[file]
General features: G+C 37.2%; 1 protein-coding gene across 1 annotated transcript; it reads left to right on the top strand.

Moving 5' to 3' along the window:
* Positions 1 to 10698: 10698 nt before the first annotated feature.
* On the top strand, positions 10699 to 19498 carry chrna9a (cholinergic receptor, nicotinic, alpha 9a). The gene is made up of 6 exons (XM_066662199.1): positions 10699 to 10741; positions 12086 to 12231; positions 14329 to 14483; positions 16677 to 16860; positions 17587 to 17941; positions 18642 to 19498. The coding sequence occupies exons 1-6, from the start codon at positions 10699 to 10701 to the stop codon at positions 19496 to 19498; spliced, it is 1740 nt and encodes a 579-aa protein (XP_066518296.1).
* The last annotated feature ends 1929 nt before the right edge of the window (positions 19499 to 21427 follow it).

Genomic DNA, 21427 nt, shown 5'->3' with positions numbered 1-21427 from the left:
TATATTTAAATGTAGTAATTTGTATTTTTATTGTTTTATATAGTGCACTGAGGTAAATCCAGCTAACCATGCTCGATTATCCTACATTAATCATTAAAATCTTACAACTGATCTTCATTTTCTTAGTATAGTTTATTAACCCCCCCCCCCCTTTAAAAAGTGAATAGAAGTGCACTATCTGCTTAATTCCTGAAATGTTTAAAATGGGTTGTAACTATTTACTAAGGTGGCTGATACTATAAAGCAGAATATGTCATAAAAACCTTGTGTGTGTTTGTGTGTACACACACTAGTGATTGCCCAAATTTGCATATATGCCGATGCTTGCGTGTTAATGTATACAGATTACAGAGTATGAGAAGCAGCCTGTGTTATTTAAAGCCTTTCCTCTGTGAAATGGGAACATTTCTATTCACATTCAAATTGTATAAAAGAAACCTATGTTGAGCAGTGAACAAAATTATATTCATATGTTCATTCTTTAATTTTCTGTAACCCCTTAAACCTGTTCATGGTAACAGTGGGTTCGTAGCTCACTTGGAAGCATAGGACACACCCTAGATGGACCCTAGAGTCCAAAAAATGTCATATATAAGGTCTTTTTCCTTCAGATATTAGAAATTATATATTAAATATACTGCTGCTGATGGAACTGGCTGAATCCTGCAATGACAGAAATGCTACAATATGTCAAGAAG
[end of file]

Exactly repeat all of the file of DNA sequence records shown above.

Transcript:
General features: G+C 37.2%; 1 protein-coding gene across 1 annotated transcript; it reads left to right on the top strand.

Moving 5' to 3' along the window:
* Positions 1 to 10698: 10698 nt before the first annotated feature.
* On the top strand, positions 10699 to 19498 carry chrna9a (cholinergic receptor, nicotinic, alpha 9a). The gene is made up of 6 exons (XM_066662199.1): positions 10699 to 10741; positions 12086 to 12231; positions 14329 to 14483; positions 16677 to 16860; positions 17587 to 17941; positions 18642 to 19498. The coding sequence occupies exons 1-6, from the start codon at positions 10699 to 10701 to the stop codon at positions 19496 to 19498; spliced, it is 1740 nt and encodes a 579-aa protein (XP_066518296.1).
* The last annotated feature ends 1929 nt before the right edge of the window (positions 19499 to 21427 follow it).

Genomic DNA, 21427 nt, shown 5'->3' with positions numbered 1-21427 from the left:
TATATTTAAATGTAGTAATTTGTATTTTTATTGTTTTATATAGTGCACTGAGGTAAATCCAGCTAACCATGCTCGATTATCCTACATTAATCATTAAAATCTTACAACTGATCTTCATTTTCTTAGTATAGTTTATTAACCCCCCCCCCCCTTTAAAAAGTGAATAGAAGTGCACTATCTGCTTAATTCCTGAAATGTTTAAAATGGGTTGTAACTATTTACTAAGGTGGCTGATACTATAAAGCAGAATATGTCATAAAAACCTTGTGTGTGTTTGTGTGTACACACACTAGTGATTGCCCAAATTTGCATATATGCCGATGCTTGCGTGTTAATGTATACAGATTACAGAGTATGAGAAGCAGCCTGTGTTATTTAAAGCCTTTCCTCTGTGAAATGGGAACATTTCTATTCACATTCAAATTGTATAAAAGAAACCTATGTTGAGCAGTGAACAAAATTATATTCATATGTTCATTCTTTAATTTTCTGTAACCCCTTAAACCTGTTCATGGTAACAGTGGGTTCGTAGCTCACTTGGAAGCATAGGACACACCCTAGATGGACCCTAGAGTCCAAAAAATGTCATATATAAGGTCTTTTTCCTTCAGATATTAGAAATTATATATTAAATATACTGCTGCTGATGGAACTGGCTGAATCCTGCAATGACAGAAATGCTACAATATGTCAAGAAG